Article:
San Fernando Mission Cemetery Mission Hills, Los Angeles County, California, USA
Evelyn Brent (born Mary Elizabeth Riggs, October 20, 1895– June 4, 1975) was an American film and stage actress. On November 3, 1928, Brent signed a contract with Paramount. It is likely that the contract brought certain pressures on Brent. According to film historian Anthony Slide, "The better-known lesbians in Hollywood during the silent era include Evelyn Brent, Nita Naldi, Alla Nazimova, and Lilyan Tashman." Furthermore, social historian Lilian Faderman concurred: "Throughout the 1920s, the lesbian cavortings of silent film stars such as Evelyn Brent, Nita Naldi, Pola Negri, and Lilyan Tashman were Hollywood's open secret.'" John Kobal said it without saying it. "More often than not, she came across as a hard woman lacking femininity." Louise Brooks also hinted that Brent had masculine traits." Writer David Chierichetti assisted John Engstead when he wrote his book Star Shots. "I got the impression that John Engstead thought that she had become a lesbian, that she was living with some girl in Westwood on very reduced circumstances just a couple years after she left Paramount?"
Born in Tampa and known as Betty, Brent was a child of 10 when her mother Eleanor died, leaving her father Arthur to raise her alone.
After moving to New York City as a teenager, her good looks brought modeling jobs that led to an opportunity to become involved in the still relatively new business of making motion pictures.
She originally studied to be a teacher. While attending a normal school in New York she visited the World Film Studio in Fort Lee, New Jersey. Two days later she was working there as an extra making $3 a day.
She began her film career working under her own name at a New Jersey film studio then made her major debut in the 1915 silent film production of the Robert W. Service poem, The Shooting of Dan McGrew.
As Evelyn Brent, she continued to work in film, developing into a young woman whose sultry looks were much sought after. After World War I, she went to London for a vacation.
She met American playwright Oliver Cromwell who urged her to accept an important role in The Ruined Lady. The production was presented on the London stage. The actress remained in England for four years, performing in films produced by British companies. She also worked on stage there before going to Hollywood in 1922.
There, her career received a major boost the following year when she was chosen as one of the WAMPAS Baby Stars. Douglas Fairbanks Sr. signed her but failed to find a story for her; she left his company to join Associated Authors.
Brent went on to make more than two dozen silent films including three for the noted Austrian director Josef von Sternberg, including The Last Command (1928), an epic war drama for which Emil Jannings won the first Academy Award for Best Actor and featured a pivotal supporting performance for William Powell.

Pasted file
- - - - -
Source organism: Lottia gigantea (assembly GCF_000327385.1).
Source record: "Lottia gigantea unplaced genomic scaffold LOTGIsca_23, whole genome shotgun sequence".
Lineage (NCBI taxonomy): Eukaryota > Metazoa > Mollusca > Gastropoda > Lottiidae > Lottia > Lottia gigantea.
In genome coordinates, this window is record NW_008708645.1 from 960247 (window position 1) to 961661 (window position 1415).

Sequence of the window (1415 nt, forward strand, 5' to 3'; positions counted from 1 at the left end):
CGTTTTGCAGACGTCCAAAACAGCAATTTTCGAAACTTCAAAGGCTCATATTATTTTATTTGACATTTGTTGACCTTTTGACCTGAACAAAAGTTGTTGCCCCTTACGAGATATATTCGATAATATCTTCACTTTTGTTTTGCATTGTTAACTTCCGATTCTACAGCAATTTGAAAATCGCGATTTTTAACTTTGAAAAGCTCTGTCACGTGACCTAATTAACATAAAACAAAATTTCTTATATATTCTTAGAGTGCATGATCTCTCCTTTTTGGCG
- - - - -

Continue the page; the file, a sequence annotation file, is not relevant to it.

Later that same year, she starred opposite William Powell in Paramount Pictures' (and her own) first talkie. One film, Interference (1928), did not live up to expectations at the box office. Despite that, Brent played major roles in several more features, most notably The Silver Horde and the Paramount Pictures all-star revue Paramount on Parade (both 1930).
By the early part of the 1930s, she was busy working in secondary roles in a variety of films as well as touring with vaudeville shows.
By 1941 her screen career was at its least prestigious point. Now too mature for ingenue roles, and no longer in demand by major studios, she found plenty of work at the smaller, low-budget studios.
She photographed attractively opposite leading men who were also at advanced ages and later stages in their careers: Neil Hamilton in Producers Releasing Corporation's production Dangerous Lady, Lee Tracy in the same studio's The Payoff, and Jack Holt in the serial Holt of the Secret Service, produced by Larry Darmour for Columbia Pictures. Her performances were still persuasive, and her name was still recognizable to moviegoers: theater owners often put "Evelyn Brent" on their marquees. In the early 1940s she worked in the Pine-Thomas "B" action features for Paramount Pictures release. Veteran director William Beaudine cast her in many "B" productions, including Emergency Landing (1941), Bowery Champs (1944), The Golden Eye (1948), and Again Pioneers (1950).
After performing in more than 120 films, she retired from acting in 1950 and worked for a number of years as an actor's agent.
Evelyn returned to acting in television's Wagon Train for one episode in 1960, The Lita Foladaire Story starring Ward Bond and Diane Brewster; Brent played a housekeeper.
Evelyn Brent was married three times: to movie executive Bernard P. Fineman, to producer Harry D. Edwards, and finally to the vaudeville actor Harry Fox for whom the foxtrot dance was named. They were still married when he died in 1959.
Brent died of a heart attack in 1975 at her Los Angeles home. She was cremated and interred in the San Fernando Mission Cemetery in Mission Hills, California.
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